It’s that time of year again: the weather is getting cooler, the leaves are changing colour, my students are stressed about midterm season… and for the past couple weeks, the Pink Hijab Day invitations have been popping up in my newsfeed.
Pink Hijab Day is an annual event, taking place in October each year (this year’s was actually yesterday in most places). According to the Global Pink Hijab Day 2012 Facebook event, the event “was intended to remove stereotypes of Muslim women by having Muslims engage in dialogue about breast cancer awareness, joining walks in groups while wearing pink headscarves, and holding other events promoting awareness and support for the cause.” From what I’ve seen of the descriptions of specific events, these tend to involve bake sales or other fundraisers, lots of Muslim girls (and some Muslim guys) wearing lots of pink, some information about breast cancer, some information about Muslim women, and at times even a chance for non-Muslim women to try on headscarves themselves (pink ones, of course). The event is described as being international, but nearly all of the news that I’ve seen on it has covered events in Canada and the United States, so that’s the context I’ll focus on here too.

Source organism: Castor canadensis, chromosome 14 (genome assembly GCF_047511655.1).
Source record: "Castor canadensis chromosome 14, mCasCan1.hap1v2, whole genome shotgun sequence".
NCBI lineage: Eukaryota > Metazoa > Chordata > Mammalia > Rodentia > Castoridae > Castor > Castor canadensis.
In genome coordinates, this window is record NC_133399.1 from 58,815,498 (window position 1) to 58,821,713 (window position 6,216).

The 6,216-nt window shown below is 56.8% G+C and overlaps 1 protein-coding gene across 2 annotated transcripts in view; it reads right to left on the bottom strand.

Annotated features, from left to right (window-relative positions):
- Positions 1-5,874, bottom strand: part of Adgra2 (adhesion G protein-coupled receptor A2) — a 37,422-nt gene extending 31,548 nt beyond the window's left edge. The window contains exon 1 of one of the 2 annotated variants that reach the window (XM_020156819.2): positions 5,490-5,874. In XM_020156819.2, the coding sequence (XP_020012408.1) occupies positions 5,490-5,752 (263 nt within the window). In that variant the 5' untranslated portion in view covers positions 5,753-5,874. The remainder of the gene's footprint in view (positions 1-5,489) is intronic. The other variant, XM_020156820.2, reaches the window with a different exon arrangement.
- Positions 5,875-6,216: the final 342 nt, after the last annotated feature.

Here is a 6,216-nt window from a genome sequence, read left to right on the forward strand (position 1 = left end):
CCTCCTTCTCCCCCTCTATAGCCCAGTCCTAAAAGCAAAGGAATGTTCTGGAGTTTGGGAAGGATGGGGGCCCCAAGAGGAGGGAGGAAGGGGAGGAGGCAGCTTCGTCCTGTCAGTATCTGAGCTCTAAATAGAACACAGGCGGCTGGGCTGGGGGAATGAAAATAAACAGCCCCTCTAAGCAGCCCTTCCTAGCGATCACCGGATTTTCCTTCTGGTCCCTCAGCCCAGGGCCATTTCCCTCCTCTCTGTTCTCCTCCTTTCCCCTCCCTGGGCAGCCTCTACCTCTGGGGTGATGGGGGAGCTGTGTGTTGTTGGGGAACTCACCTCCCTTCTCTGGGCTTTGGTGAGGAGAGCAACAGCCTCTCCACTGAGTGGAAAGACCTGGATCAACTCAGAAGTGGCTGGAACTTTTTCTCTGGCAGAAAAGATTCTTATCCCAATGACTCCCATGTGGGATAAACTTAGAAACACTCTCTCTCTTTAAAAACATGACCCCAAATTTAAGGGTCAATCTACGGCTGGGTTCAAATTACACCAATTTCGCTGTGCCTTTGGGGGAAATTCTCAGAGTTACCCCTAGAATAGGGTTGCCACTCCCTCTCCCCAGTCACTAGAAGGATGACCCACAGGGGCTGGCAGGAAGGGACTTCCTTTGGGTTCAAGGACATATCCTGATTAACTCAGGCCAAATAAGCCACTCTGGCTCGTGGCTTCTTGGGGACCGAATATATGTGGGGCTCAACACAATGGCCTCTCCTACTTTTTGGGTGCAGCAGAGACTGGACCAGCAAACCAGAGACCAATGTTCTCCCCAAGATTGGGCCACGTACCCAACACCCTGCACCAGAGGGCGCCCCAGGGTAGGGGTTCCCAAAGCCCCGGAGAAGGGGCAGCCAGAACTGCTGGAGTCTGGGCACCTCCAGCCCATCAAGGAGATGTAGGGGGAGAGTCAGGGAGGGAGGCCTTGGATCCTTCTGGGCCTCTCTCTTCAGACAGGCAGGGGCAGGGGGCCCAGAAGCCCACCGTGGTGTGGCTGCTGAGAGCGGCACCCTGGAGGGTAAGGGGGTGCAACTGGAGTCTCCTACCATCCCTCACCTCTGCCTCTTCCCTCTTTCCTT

Before I continue, let me make a few things clear:
1. Breast cancer is a really terrible disease, and one that affects increasing numbers of women worldwide. I say that as someone with a number of friends and relatives who have gone through it, and I don’t want anything in this post to sound like I’m taking it lightly.
2. Many people work really hard to fight breast cancer, whether this consists of educating people about it, raising money for cancer research and treatment, providing medical or emotional support for those experiencing breast cancer, or many other efforts. These are all important and much needed, and I’m glad that so many people are active in this area.
3. Following from the previous point: the people who organise Pink Hijab Day events around the world usually work really hard and have really good intentions, and I have a lot of respect for that. Nothing that I say in this post is meant to belittle or disrespect the efforts of any individual organisers.
But having said all of this, I have to admit that Pink Hijab Day makes me really uncomfortable. I hate to be the Grinch Who Stole Pink Hijab Day, but there are a few things going on that I just can’t get behind. [Read more...]